Recently I discovered one of our junior high boys reading Albert Camus’, The Stranger. Camus was an existentialist although he claimed not to be and was surprised that people associated him with the existentialism of Sartre.
Look him up in Wikipedia. The article there says Camus contributed to a philosophy known as absurdism. Absurd is masterful understatement. The article says that in an essay titled “The Rebel” Camus wrote that he devoted his whole life to opposing nihilism while still delving deeply into individual and sexual freedom. That’s like spitting into the face of a hurricane. What Camus and Sartre have in common is trying to make sense out of life and reality apart from God. The Bible calls this foolishness (Psalm 14:1).
In case it isn’t clear in the Wikipedia article, Camus lived a sexually immoral life. This is freedom? He pits the order of the moral law against personal freedom. The Bible makes no such distinction. Within the structure of the covenant there is freedom. Outside the law there is slavery and death. Ask any addict in one of his lucid moments.
The Stranger presents a moral dilemma assuming there are not absolute ethical standards. Morality is an inscrutable problem only for those who reject God and His Law. The effect is to leave the reader perplexed about discerning right from wrong. It teaches moral relativism and ambiguity about right and wrong.
I’m not in favor of burning other peoples’ books but sometimes the Holy Spirit motivates people to burn their own (Acts 19:18-20). Nevertheless, a junior high kid with a malformed worldview shouldn’t be reading Camus, at least not without adult supervision. How many of us parents are sufficiently free from the influence of humanism to supervise what our children are reading? After more than a century of public education in the US not many I’d guess. I told this young man he needs to develop a genuine Christian worldview before he reads that book. How do you do that? Read the Bible first.
I want to know if his parents are aware of what he is reading. I’d like to know where he got the book, who put him up to reading it, and why is he reading it.
How do I know about Camus? My son, Bud, read The Stranger in High School as an assignment for a humanities class. He told me about it years later when I came across the book. Bud was also captivated the by horror/fantasy fiction of Clive Barker because it spoke of other worlds and adventure. He confesses he would have been better off reading C.S. Lewis and Tolkien. He wrote, “Yes, I would say Clive Barker’s fiction is satanic and in many places pornographic. I had a couple of bad nights after reading some of his shorter fiction.”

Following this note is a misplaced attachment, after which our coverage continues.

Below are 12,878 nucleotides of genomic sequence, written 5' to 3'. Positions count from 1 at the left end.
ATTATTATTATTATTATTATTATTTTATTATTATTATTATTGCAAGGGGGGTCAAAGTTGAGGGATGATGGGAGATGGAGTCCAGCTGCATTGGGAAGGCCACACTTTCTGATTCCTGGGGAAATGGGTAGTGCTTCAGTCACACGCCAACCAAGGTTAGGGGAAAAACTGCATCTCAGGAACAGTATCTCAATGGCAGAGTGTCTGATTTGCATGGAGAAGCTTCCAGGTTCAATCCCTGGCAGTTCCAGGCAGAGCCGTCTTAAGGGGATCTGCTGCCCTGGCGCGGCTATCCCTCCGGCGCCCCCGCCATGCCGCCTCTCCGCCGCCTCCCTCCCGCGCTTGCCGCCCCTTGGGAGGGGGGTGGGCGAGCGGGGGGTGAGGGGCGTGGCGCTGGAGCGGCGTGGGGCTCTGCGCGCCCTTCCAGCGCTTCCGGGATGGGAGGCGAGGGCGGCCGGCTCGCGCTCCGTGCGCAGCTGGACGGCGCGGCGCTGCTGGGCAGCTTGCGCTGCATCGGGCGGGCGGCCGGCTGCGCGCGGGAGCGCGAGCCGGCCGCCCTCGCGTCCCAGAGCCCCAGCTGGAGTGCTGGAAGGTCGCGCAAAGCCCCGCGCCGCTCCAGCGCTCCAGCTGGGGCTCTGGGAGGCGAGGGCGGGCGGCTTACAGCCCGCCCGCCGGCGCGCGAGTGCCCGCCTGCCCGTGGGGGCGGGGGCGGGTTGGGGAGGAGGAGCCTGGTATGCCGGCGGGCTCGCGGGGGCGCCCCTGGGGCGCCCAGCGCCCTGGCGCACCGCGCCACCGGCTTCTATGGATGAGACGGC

How did I miss this? Why was I unable to adequately supervise what my son was reading? Simple, I’m a product of the same public education system. I was taught to believe in the myth of neutrality and in the trustworthiness of public education. Besides, I was paying property taxes to support it. It’s just what good citizens did. I was a Christian who thought like a humanist in most areas of life outside the church.
In high school in the first half of the 1960’s we were assigned The Picture of Dorian Gray by Oscar Wilde, for English Lit. Oscar Wilde was a sodomite, not acceptable behavior at the time the book was published in 1890. The book was criticized for its decadence and homosexual allusions. Of all the English literature one could read, why this book and in High School no less? We read Franz Kafka’s The Metamorphosis, another uplifting piece of fiction. Any reference to the Bible was verboten except to study it as literature. Desperate for something from the Bible I took a college class titled, “The Bible as Literature.” Translated that means, “The Bible as anything but a supernatural revelation from God.”
What does it take for us to see that there really is no neutral ground? One is either for Christ or against him. The public education system is against. It cannot be sanctified because the very idea of public education violates God’s directive to parents to educate their own children (Deuteronomy 6:4-9). Public education is based on a distrust of parents and is designed to take children away from their homes.
Praise God for his bountiful mercy to us, it’s never too late to learn. A good place to start is to study Pushing the Antithesis, the Apologetic Methodology of Greg L. Bahnsen. You can find it here Pushing the Antithesis in various electronic versions as well as printed. It’s also available at Amazon.com. Other good books that can help reform your worldview to a more consistent Christian perspective:
By R. J. Rushdoony (check out http://chalcedon.edu/)
Law and Liberty
The Institutes of Biblical Law
The Messianic Character of American Education
The Mythology of Science
Politics of Guilt and Pity
Gary North, Unconditional Surrender (http://www.garynorth.com/)
David Chilton, Paradise Restored
Stephen Perks, The Christian Philosophy of Education Explained (http://www.kuyper.org/)
Gary DeMar, Whoever Controls the Schools Rules the World (http://americanvision.org/)
Greg Bahnsen, By This Standard: The Authority of God’s Law Today
Joel McDurmon (http://americanvision.org)
Restoring American One County at a Time
Biblical Logic in Theory and Practice